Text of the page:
Opinion: NFL teams would be wise to steer clear of ‘Johnny Football’

Will Johnny Manziel be the next Russell Wilson or the next Tim Tebow?

Isn’t that the $50 million question as the NFL offseason heats up at the league’s scouting combine in Indianapolis?

Let me offer a quick answer:


I look at Manziel and see another overpublicized bust.

Manziel already is Tebow’s equal in one sense. I’m completely and totally sick of him. Sick of his many immaturity issues, which appear to be following him to the NFL from Texas A&M. Sick of his endless self-promotion. Sick of him trying to talk his way into being the No. 1 overall pick by the Houston Texans in the May 8 draft.

It’s to the point I’d almost rather watch 24 hours non-stop of Tebow in Super Bowl commercials.

I said almost.

It’s one of life’s great mysteries how Tebow became such a popular public figure. He will be remembered as one of the all-time worst first-round picks. He did nothing in his pro career.

Well, almost nothing. There was that surreal January 2012 day in Denver when he dismantled the Steelers. There still is no logical explanation.

But this is about the brazen Manziel.

“I want them to say absolutely, without a doubt, with 100 percent certainty, that I’m who they want,” Manziel said of the Texans. “I want everybody from the janitor at Reliant Stadium to the front office executive assistant all the way up to (owner) Bob McNair to say, ‘This kid is 100 percent, can’t miss.’”

In an interview with the Houston Chronicle, Manziel went on to threaten the Texans if they let him slide to the Jacksonville Jaguars with the No. 3 pick. “It would be the worst decision they ever made. I’d be in the same division playing against them twice a year. Sorry, but you just turned that chip on my shoulder from a Frito into a Dorito.”

Whatever the heck that means.

Manziel even talked of going to the Cleveland Browns at No. 4, saying, if picked by that miserable franchise, “I’m going to pour my heart out for the Dawg Pound and try to win a Super Bowl for Cleveland. I don’t care if they’ve had 20 starting quarterbacks since 1999. I’m going to be the 21st and the guy that brought them the Super Bowl.”

That, right there, should be a hands-off warning for all 32 NFL clubs, including the Browns, who have to know that no one wants to play for such a dysfunctional organization. Don’t be surprised if Browns owner Jimmy Haslam fires another coach and general manager by next weekend.

Maybe Manziel’s intellect, at least for football, won’t be a problem. Maybe he will mature, although there has been no indication of that during the run-up to the combine. But there still is one big reason he isn’t worth the No. 1, No. 3 or No. 4 pick. He’s under 6 feet, a size that usually gets a quarterback lost in the big trees that are NFL defensive linemen and linebackers.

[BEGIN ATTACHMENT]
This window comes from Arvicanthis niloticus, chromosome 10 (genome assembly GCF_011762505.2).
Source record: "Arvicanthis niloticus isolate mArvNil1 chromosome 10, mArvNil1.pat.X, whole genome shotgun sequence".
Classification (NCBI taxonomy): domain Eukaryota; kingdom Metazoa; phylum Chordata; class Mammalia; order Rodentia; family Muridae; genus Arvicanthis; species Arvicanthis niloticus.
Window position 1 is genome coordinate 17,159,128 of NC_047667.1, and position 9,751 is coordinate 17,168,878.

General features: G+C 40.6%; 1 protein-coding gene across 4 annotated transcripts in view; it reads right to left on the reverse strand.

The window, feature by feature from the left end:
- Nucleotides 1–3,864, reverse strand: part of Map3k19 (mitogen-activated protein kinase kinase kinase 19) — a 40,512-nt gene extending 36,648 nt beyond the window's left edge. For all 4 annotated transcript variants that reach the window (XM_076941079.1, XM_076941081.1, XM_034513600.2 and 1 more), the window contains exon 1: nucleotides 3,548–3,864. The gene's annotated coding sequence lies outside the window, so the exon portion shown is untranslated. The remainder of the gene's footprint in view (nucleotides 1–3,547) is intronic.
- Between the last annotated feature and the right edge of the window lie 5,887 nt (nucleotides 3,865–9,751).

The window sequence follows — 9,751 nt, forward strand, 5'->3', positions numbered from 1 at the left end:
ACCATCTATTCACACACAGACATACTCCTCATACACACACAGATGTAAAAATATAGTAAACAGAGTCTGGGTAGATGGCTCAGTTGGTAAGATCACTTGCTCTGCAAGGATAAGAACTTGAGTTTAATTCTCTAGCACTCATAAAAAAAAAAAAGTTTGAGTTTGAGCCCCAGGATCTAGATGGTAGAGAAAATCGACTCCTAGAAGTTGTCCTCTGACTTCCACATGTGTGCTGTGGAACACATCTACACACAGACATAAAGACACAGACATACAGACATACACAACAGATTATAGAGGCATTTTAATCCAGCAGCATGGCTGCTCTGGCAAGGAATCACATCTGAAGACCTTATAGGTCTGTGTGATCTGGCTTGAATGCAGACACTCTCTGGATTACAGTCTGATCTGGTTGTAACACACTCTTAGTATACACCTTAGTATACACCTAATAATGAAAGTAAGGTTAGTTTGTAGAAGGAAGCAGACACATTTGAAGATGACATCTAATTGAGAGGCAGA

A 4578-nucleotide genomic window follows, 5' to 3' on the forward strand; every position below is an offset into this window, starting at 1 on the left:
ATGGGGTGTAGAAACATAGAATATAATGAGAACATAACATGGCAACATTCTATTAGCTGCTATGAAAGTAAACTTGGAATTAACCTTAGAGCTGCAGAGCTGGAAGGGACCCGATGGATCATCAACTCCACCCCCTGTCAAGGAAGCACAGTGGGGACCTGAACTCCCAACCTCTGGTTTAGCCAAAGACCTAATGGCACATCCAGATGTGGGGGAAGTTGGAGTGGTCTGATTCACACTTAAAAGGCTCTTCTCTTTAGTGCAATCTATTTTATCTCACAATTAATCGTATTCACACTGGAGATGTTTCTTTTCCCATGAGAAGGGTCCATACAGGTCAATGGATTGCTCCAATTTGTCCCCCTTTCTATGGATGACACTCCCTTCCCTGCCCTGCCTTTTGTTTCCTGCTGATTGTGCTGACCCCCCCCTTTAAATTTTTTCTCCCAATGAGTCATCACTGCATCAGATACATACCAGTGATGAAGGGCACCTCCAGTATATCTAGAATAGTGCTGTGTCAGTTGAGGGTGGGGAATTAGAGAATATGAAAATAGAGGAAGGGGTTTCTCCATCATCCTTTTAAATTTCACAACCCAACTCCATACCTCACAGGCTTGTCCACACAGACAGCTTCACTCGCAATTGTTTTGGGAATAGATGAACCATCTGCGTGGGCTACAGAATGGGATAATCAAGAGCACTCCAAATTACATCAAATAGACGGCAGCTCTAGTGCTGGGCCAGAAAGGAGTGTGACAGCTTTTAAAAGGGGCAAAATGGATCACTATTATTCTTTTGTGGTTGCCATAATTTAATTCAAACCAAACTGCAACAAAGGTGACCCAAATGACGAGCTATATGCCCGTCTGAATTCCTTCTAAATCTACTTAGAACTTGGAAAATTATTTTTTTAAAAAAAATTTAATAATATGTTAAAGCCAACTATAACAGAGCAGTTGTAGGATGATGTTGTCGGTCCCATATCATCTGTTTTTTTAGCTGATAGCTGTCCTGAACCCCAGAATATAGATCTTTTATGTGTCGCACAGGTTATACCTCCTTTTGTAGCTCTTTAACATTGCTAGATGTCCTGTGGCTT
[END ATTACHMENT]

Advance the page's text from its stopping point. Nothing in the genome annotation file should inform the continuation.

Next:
Manziel points, of course, to Wilson, who, at 5-10, just led the Seattle Seahawks to a win in Super Bowl XLVIII. “I think he’s kicked the door wide open,” he told the Chronicle. “The game’s evolving. … You have to be able to create plays. I want to be a pocket passer, too, and be able to pick apart defenses and beat teams with my arm. But when a play breaks down, the scrambling and running ability (take over).”

That scrambling and running ability also tend to get a smallish quarterback injured. You might have noticed that, despite criticism of Roger Goodell’s so-called sissified NFL, they still hit pretty hard. Give me a Big Ben any day. Or even a Blake Bortles, the quarterback from Central Florida who has climbed up a lot of draft boards, has a big arm and is much more of a pocket passer.

It’s hard to predict Wilson will last long even though he knows the game and sees the field so much better than Manziel. When former NFL general manager Charley Casserly was asked his biggest concern about Manziel by NFL.com, he said, “Pocket discipline. When you watch tape on this guy, there are times I’m not sure what this guy sees. You’ve got guys wide open and, boom, he takes off and runs.”

This might come as a shock, but Manziel doesn’t share the opinion that his game lacks in any way.

“I’m going to put myself in (position) to win the Super Bowl every single year. I want to be the first rookie to win the Super Bowl.”

There is pressure in Houston for the Texans to take Manziel because he is a Texas kid who played his college ball at a Texas school. There are “Keep Johnny Football in Texas!” billboards all over town. There’s even a draftjohnnymanziel.com website.

It’s crazy.

But you know what’s even crazier? Drafting a player as much for public relations reasons as football reasons. Picking Manziel No. 1 will be popular in Texas only as long as he succeeds. Just watch the fans turn on him and Texans management if he does a Tebow and fails.

The Texans, Jaguars and Browns would be wise to pass on a quarterback in the first round. There is no Andrew Luck out there, as there was in the 2012 draft. There is no Jameis Winston, as there probably will be next spring. None of the three top prospects this year — Manziel, Bortles or Teddy Bridgewater of Louisville — is considered can’t-miss.

Don’t worry too much about Manziel, though.

He’ll always have his Dorito commercials.

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